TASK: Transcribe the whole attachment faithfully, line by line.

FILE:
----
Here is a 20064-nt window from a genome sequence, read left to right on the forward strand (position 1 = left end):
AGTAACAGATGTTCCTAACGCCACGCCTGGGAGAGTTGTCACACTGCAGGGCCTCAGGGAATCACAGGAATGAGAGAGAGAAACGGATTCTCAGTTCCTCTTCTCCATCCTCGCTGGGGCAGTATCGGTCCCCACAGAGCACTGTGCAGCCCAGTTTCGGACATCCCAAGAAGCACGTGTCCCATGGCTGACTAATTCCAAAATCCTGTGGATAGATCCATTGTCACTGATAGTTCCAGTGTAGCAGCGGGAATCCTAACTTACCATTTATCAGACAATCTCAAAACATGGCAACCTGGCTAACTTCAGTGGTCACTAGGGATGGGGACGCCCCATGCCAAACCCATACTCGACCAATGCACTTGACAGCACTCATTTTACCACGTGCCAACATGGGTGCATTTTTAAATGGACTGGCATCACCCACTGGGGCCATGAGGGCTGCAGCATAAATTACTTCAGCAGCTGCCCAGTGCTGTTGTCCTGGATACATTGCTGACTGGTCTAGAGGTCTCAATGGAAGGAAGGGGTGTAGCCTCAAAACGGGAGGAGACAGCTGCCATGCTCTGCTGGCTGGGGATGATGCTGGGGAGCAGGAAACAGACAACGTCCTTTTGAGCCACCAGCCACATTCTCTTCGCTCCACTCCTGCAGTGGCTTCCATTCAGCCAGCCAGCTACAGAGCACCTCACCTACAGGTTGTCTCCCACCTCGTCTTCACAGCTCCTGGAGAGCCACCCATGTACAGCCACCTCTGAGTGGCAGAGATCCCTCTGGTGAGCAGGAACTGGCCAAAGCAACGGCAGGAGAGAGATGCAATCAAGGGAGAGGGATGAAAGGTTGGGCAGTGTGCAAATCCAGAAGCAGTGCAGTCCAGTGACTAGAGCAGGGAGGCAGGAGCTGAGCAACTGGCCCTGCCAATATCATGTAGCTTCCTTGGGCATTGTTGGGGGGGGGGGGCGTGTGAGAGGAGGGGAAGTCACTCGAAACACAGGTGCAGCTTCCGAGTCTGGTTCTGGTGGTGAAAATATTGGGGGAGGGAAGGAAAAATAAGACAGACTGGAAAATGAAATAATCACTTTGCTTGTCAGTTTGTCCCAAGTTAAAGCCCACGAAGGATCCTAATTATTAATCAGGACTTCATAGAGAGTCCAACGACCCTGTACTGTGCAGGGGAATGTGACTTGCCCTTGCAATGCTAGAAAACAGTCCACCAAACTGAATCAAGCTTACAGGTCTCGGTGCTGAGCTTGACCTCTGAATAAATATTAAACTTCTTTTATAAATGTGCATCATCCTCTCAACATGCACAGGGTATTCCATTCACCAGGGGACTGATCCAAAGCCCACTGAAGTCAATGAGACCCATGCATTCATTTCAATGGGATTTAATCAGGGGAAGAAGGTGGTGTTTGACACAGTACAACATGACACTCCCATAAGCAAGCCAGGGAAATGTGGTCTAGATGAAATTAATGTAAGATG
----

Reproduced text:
Here is a 20064-nt window from a genome sequence, read left to right on the forward strand (position 1 = left end):
AGTAACAGATGTTCCTAACGCCACGCCTGGGAGAGTTGTCACACTGCAGGGCCTCAGGGAATCACAGGAATGAGAGAGAGAAACGGATTCTCAGTTCCTCTTCTCCATCCTCGCTGGGGCAGTATCGGTCCCCACAGAGCACTGTGCAGCCCAGTTTCGGACATCCCAAGAAGCACGTGTCCCATGGCTGACTAATTCCAAAATCCTGTGGATAGATCCATTGTCACTGATAGTTCCAGTGTAGCAGCGGGAATCCTAACTTACCATTTATCAGACAATCTCAAAACATGGCAACCTGGCTAACTTCAGTGGTCACTAGGGATGGGGACGCCCCATGCCAAACCCATACTCGACCAATGCACTTGACAGCACTCATTTTACCACGTGCCAACATGGGTGCATTTTTAAATGGACTGGCATCACCCACTGGGGCCATGAGGGCTGCAGCATAAATTACTTCAGCAGCTGCCCAGTGCTGTTGTCCTGGATACATTGCTGACTGGTCTAGAGGTCTCAATGGAAGGAAGGGGTGTAGCCTCAAAACGGGAGGAGACAGCTGCCATGCTCTGCTGGCTGGGGATGATGCTGGGGAGCAGGAAACAGACAACGTCCTTTTGAGCCACCAGCCACATTCTCTTCGCTCCACTCCTGCAGTGGCTTCCATTCAGCCAGCCAGCTACAGAGCACCTCACCTACAGGTTGTCTCCCACCTCGTCTTCACAGCTCCTGGAGAGCCACCCATGTACAGCCACCTCTGAGTGGCAGAGATCCCTCTGGTGAGCAGGAACTGGCCAAAGCAACGGCAGGAGAGAGATGCAATCAAGGGAGAGGGATGAAAGGTTGGGCAGTGTGCAAATCCAGAAGCAGTGCAGTCCAGTGACTAGAGCAGGGAGGCAGGAGCTGAGCAACTGGCCCTGCCAATATCATGTAGCTTCCTTGGGCATTGTTGGGGGGGGGGGGCGTGTGAGAGGAGGGGAAGTCACTCGAAACACAGGTGCAGCTTCCGAGTCTGGTTCTGGTGGTGAAAATATTGGGGGAGGGAAGGAAAAATAAGACAGACTGGAAAATGAAATAATCACTTTGCTTGTCAGTTTGTCCCAAGTTAAAGCCCACGAAGGATCCTAATTATTAATCAGGACTTCATAGAGAGTCCAACGACCCTGTACTGTGCAGGGGAATGTGACTTGCCCTTGCAATGCTAGAAAACAGTCCACCAAACTGAATCAAGCTTACAGGTCTCGGTGCTGAGCTTGACCTCTGAATAAATATTAAACTTCTTTTATAAATGTGCATCATCCTCTCAACATGCACAGGGTATTCCATTCACCAGGGGACTGATCCAAAGCCCACTGAAGTCAATGAGACCCATGCATTCATTTCAATGGGATTTAATCAGGGGAAGAAGGTGGTGTTTGACACAGTACAACATGACACTCCCATAAGCAAGCCAGGGAAATGTGGTCTAGATGAAATTAATGTAAGATG